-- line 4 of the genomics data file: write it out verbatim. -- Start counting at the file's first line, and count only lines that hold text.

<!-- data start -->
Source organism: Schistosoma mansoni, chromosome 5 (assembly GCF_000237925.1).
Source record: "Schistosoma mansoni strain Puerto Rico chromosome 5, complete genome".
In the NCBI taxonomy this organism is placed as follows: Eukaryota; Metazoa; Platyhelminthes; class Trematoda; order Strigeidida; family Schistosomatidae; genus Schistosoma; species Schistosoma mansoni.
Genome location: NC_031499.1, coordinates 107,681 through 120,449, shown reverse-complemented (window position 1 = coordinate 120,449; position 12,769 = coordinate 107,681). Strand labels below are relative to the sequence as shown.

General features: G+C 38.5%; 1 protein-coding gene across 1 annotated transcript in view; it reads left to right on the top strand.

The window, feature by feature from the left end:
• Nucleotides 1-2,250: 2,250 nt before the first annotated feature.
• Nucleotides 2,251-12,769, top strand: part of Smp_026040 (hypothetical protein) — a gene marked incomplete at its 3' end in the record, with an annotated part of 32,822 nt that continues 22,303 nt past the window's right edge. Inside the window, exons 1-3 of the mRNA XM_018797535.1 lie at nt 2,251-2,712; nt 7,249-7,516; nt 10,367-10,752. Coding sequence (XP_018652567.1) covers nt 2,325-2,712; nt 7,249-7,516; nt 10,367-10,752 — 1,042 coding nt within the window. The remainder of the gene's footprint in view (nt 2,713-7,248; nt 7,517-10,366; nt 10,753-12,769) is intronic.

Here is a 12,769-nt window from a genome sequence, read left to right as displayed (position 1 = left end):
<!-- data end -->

Genome location: NC_031499.1, coordinates 107,681 through 120,449, shown reverse-complemented (window position 1 = coordinate 120,449; position 12,769 = coordinate 107,681). Strand labels below are relative to the sequence as shown.